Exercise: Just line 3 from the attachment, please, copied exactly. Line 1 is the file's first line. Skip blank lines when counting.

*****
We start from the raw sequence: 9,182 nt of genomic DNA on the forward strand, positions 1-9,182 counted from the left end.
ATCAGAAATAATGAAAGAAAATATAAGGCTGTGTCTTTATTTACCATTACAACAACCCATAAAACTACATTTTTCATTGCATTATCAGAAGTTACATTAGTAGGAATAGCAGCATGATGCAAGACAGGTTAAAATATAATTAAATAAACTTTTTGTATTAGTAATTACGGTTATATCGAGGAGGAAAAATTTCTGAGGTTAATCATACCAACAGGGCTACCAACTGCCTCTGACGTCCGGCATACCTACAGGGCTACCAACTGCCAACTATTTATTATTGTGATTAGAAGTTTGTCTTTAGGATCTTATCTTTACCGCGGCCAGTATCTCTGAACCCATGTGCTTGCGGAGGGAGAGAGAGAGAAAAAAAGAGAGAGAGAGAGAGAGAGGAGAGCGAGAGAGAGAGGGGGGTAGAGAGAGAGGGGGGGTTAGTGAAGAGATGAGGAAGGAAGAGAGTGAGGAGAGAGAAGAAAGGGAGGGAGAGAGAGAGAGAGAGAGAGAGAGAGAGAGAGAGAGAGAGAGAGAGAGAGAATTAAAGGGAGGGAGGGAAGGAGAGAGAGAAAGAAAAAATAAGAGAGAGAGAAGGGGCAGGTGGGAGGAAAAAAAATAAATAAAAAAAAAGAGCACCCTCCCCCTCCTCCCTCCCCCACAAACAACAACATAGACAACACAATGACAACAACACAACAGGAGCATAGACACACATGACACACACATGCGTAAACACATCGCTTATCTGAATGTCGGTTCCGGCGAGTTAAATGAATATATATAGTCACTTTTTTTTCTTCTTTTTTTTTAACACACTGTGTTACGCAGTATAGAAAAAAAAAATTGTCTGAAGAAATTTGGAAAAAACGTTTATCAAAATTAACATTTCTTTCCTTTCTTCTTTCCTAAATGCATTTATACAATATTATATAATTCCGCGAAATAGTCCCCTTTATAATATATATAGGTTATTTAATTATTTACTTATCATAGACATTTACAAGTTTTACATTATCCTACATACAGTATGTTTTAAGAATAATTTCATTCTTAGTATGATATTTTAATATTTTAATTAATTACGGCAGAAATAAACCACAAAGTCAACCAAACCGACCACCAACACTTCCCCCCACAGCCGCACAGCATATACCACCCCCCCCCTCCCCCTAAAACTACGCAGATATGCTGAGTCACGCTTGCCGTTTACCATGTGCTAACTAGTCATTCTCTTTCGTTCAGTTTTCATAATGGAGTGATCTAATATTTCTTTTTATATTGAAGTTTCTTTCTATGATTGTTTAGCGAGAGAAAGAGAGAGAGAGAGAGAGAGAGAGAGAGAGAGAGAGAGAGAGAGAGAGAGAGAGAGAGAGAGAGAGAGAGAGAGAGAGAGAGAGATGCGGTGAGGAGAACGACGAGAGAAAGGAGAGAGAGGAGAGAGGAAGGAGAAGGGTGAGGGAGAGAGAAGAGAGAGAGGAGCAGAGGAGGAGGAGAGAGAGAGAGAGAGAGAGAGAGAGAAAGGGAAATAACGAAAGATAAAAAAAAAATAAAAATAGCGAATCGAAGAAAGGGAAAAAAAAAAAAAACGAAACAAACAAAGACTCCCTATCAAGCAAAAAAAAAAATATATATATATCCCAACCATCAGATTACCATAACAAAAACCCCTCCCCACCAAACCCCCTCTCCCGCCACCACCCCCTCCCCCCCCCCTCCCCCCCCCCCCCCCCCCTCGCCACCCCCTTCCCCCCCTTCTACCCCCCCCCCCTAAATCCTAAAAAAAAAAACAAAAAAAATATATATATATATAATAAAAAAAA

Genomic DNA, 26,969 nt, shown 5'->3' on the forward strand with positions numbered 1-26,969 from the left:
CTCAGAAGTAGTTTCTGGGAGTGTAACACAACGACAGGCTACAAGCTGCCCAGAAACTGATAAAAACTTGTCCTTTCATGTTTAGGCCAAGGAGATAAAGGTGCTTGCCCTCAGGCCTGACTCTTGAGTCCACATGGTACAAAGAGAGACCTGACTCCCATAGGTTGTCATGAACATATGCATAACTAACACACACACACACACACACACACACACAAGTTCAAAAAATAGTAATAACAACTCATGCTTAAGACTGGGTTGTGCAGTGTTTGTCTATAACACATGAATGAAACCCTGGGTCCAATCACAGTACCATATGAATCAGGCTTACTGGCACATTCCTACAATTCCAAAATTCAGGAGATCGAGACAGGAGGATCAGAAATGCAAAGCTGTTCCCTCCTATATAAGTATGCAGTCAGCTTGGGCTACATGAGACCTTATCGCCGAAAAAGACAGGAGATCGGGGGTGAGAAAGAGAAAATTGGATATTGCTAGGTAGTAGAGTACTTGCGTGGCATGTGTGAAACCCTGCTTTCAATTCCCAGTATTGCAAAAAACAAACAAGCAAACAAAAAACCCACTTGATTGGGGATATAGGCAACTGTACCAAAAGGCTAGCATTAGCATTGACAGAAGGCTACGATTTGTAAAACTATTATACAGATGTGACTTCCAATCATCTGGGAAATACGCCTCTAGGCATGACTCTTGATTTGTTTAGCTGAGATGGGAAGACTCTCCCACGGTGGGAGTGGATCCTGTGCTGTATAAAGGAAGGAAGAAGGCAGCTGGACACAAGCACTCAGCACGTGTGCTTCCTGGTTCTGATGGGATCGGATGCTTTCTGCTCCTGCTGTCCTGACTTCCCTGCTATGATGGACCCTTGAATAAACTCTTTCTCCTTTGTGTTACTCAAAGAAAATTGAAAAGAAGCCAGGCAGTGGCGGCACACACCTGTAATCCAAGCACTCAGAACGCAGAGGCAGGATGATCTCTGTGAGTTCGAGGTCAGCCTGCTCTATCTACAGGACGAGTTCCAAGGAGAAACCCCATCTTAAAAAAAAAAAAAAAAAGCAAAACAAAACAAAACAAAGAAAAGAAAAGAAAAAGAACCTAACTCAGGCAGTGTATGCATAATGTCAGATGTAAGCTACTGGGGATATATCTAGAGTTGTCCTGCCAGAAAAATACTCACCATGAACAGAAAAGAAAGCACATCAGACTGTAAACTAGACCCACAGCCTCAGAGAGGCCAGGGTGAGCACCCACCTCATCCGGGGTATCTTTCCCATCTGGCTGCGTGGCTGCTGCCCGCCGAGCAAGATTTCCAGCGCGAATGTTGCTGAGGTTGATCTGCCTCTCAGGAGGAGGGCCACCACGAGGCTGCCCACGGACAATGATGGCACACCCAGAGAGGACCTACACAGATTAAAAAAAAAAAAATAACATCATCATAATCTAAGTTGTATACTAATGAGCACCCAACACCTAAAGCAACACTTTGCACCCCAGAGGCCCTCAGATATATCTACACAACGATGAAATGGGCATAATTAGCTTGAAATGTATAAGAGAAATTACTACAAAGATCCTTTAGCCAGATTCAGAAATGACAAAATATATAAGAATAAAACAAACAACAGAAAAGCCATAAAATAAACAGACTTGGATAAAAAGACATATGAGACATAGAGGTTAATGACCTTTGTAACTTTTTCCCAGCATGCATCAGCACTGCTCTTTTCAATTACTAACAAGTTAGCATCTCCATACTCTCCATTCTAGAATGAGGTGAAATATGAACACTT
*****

Genomic DNA, 26,969 nt, shown 5'->3' on the forward strand with positions numbered 1-26,969 from the left: